You all have likely heard about the NFL and their sticky situation with former players stepping forward to attempt to collect workers’ compensation payments for injuries they sustained (and are still suffering from) while playing in the league.
Now collegiate players are forming their own case.
Northwestern University’s football team has kick-started the movement to unionize college athletes. While some are dismissing the action as an attempt to get more money, I think it goes a little bit deeper than that. I think they have seen what is happening at a professional level and are just looking out for themselves and any future medical problems they might suffer as a result of their dedication to the school and the sport. Yes they are “amateurs” but they are adults who know what they are getting into by playing at a college level. These guys could suffer injuries that follow them the rest of their lives.
Former quarterback Kain Colter announced the College Athletes Players Association is petitioning the National Labor Relations Board to try and form a union, and the group is optimistic about their chances. They could be considered employees with collective bargaining power and be eligible for benefits geared towards employees, like workers’ compensation benefits.
Their demands include financial coverage for medical expenses related to injuries sustained while playing. They want concussion experts to be on the field during games. They want more of a “Due Process” system in place before coaches completely denounce a player and take their scholarship money for any violations. They also ask for educational trust funds to be set up to help players graduate. Participation in athletics is demanding and it can hurt students academically. They also ask for a “cost of attendance” stipend and to be allowed to take compensation from sponsors, as long as they are consistent with NCAA regulations.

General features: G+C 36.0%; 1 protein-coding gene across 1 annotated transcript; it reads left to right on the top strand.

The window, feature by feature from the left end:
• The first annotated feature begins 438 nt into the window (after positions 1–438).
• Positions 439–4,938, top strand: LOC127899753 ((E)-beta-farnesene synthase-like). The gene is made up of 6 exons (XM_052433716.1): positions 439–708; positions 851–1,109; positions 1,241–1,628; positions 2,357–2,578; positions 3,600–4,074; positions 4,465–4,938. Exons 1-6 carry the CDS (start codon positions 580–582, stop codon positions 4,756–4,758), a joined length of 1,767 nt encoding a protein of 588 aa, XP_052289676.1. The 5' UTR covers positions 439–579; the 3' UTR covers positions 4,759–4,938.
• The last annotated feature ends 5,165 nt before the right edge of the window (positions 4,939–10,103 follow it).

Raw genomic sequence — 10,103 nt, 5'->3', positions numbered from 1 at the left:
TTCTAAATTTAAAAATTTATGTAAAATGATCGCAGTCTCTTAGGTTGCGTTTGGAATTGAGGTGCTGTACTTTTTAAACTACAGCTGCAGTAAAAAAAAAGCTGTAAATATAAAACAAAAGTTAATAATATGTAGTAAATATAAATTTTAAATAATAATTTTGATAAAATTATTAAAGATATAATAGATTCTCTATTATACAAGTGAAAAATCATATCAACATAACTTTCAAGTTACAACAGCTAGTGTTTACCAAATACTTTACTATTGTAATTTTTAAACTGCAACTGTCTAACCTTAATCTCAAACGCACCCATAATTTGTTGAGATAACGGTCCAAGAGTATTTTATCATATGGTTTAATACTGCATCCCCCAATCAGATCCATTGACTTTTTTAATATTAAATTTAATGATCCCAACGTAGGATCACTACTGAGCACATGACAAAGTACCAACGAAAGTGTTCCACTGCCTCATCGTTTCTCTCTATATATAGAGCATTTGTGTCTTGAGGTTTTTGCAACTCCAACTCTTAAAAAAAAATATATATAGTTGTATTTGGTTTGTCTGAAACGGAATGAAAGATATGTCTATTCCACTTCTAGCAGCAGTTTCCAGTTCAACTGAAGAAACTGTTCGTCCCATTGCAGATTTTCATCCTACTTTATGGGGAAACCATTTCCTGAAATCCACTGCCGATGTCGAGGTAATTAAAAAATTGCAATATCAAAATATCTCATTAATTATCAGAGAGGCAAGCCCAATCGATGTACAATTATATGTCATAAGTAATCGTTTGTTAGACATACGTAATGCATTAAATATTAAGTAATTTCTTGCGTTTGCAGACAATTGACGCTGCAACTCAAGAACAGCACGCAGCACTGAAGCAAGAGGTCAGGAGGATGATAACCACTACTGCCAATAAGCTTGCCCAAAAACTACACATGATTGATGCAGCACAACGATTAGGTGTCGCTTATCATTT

The NFL Players Association has supported this measure but others are not so keen on the idea. The NCAA chief legal officer Donald Remy came out with a statement saying that turning student athletes into employees undercuts the reason they are there in the first place- to get an education.
“Student-athletes are not employees, and their participation in college sports is voluntary,” said Remy.
Northwestern students voiced support for Colter, with senior economics major James Prince saying: “It’s a bold move and, I think, a good idea. I know college athletes get an education, but a lot of times they bring in more than what they’re getting out.”
If this happens, I think it is a system that is going to have to be tightly monitored. I see the potential for abuse and excess, especially when it comes to the sponsorship request. They are still students after all and they should be more focused on their studies than photo-shoots for Nike. But they are also human beings. If they ask for concussion experts and compensation for the debilitating injuries they suffered playing for their school I see no problem in covering that.
The National Labor Relations Board will hold a hearing to determine the fate of the union on February 7.
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